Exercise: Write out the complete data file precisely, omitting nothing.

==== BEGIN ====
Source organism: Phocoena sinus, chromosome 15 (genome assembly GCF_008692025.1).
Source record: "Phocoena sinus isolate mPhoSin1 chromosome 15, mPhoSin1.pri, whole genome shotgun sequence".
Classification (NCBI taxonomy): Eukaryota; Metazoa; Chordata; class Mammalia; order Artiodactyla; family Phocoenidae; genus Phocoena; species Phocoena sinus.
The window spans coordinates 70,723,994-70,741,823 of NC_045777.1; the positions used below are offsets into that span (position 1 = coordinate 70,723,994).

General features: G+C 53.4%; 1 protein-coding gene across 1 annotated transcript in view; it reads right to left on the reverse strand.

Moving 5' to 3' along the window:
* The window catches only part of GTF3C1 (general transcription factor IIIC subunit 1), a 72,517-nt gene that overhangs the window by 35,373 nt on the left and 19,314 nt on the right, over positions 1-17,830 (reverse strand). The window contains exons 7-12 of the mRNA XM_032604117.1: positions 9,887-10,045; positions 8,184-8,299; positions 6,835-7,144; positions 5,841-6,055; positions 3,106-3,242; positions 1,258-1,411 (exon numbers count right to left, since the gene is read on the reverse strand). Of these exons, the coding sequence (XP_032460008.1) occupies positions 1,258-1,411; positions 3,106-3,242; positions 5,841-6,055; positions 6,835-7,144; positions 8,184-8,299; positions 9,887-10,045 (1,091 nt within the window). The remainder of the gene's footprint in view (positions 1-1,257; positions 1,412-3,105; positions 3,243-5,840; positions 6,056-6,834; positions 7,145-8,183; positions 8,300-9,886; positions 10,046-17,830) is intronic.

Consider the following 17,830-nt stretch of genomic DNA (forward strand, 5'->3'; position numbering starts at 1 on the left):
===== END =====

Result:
Source organism: Phocoena sinus, chromosome 15 (genome assembly GCF_008692025.1).
Source record: "Phocoena sinus isolate mPhoSin1 chromosome 15, mPhoSin1.pri, whole genome shotgun sequence".
Classification (NCBI taxonomy): Eukaryota; Metazoa; Chordata; class Mammalia; order Artiodactyla; family Phocoenidae; genus Phocoena; species Phocoena sinus.
The window spans coordinates 70,723,994-70,741,823 of NC_045777.1; the positions used below are offsets into that span (position 1 = coordinate 70,723,994).

General features: G+C 53.4%; 1 protein-coding gene across 1 annotated transcript in view; it reads right to left on the reverse strand.

Moving 5' to 3' along the window:
* The window catches only part of GTF3C1 (general transcription factor IIIC subunit 1), a 72,517-nt gene that overhangs the window by 35,373 nt on the left and 19,314 nt on the right, over positions 1-17,830 (reverse strand). The window contains exons 7-12 of the mRNA XM_032604117.1: positions 9,887-10,045; positions 8,184-8,299; positions 6,835-7,144; positions 5,841-6,055; positions 3,106-3,242; positions 1,258-1,411 (exon numbers count right to left, since the gene is read on the reverse strand). Of these exons, the coding sequence (XP_032460008.1) occupies positions 1,258-1,411; positions 3,106-3,242; positions 5,841-6,055; positions 6,835-7,144; positions 8,184-8,299; positions 9,887-10,045 (1,091 nt within the window). The remainder of the gene's footprint in view (positions 1-1,257; positions 1,412-3,105; positions 3,243-5,840; positions 6,056-6,834; positions 7,145-8,183; positions 8,300-9,886; positions 10,046-17,830) is intronic.

Consider the following 17,830-nt stretch of genomic DNA (forward strand, 5'->3'; position numbering starts at 1 on the left):